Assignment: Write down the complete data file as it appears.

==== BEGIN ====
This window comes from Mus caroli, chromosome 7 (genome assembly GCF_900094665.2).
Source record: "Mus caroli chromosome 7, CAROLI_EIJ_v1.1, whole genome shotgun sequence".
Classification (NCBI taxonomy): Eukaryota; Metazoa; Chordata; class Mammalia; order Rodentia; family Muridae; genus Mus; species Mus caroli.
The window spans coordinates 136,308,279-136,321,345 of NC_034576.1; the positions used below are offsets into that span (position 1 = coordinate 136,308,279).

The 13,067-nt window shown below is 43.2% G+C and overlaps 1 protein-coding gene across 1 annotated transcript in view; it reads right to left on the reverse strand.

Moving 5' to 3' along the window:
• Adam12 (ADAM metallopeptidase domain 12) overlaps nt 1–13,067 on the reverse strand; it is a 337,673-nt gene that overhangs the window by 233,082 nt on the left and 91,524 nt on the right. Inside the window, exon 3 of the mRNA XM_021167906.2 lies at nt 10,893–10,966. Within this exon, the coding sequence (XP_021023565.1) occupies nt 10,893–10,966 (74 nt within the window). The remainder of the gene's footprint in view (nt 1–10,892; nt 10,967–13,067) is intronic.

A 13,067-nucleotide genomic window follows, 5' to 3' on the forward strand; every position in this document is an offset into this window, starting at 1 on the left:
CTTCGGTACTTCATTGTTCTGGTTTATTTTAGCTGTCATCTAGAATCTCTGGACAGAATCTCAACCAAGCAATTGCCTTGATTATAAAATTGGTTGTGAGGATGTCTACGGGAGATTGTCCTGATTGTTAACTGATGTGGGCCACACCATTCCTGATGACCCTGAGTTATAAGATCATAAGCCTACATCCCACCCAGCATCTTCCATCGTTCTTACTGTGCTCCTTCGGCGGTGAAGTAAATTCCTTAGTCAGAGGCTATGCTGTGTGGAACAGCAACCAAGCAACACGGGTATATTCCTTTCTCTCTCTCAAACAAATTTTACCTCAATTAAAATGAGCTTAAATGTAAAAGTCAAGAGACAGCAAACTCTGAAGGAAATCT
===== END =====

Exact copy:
This window comes from Mus caroli, chromosome 7 (genome assembly GCF_900094665.2).
Source record: "Mus caroli chromosome 7, CAROLI_EIJ_v1.1, whole genome shotgun sequence".
Classification (NCBI taxonomy): Eukaryota; Metazoa; Chordata; class Mammalia; order Rodentia; family Muridae; genus Mus; species Mus caroli.
The window spans coordinates 136,308,279-136,321,345 of NC_034576.1; the positions used below are offsets into that span (position 1 = coordinate 136,308,279).

The 13,067-nt window shown below is 43.2% G+C and overlaps 1 protein-coding gene across 1 annotated transcript in view; it reads right to left on the reverse strand.

Moving 5' to 3' along the window:
• Adam12 (ADAM metallopeptidase domain 12) overlaps nt 1–13,067 on the reverse strand; it is a 337,673-nt gene that overhangs the window by 233,082 nt on the left and 91,524 nt on the right. Inside the window, exon 3 of the mRNA XM_021167906.2 lies at nt 10,893–10,966. Within this exon, the coding sequence (XP_021023565.1) occupies nt 10,893–10,966 (74 nt within the window). The remainder of the gene's footprint in view (nt 1–10,892; nt 10,967–13,067) is intronic.

A 13,067-nucleotide genomic window follows, 5' to 3' on the forward strand; every position in this document is an offset into this window, starting at 1 on the left:
CTTCGGTACTTCATTGTTCTGGTTTATTTTAGCTGTCATCTAGAATCTCTGGACAGAATCTCAACCAAGCAATTGCCTTGATTATAAAATTGGTTGTGAGGATGTCTACGGGAGATTGTCCTGATTGTTAACTGATGTGGGCCACACCATTCCTGATGACCCTGAGTTATAAGATCATAAGCCTACATCCCACCCAGCATCTTCCATCGTTCTTACTGTGCTCCTTCGGCGGTGAAGTAAATTCCTTAGTCAGAGGCTATGCTGTGTGGAACAGCAACCAAGCAACACGGGTATATTCCTTTCTCTCTCTCAAACAAATTTTACCTCAATTAAAATGAGCTTAAATGTAAAAGTCAAGAGACAGCAAACTCTGAAGGAAATCT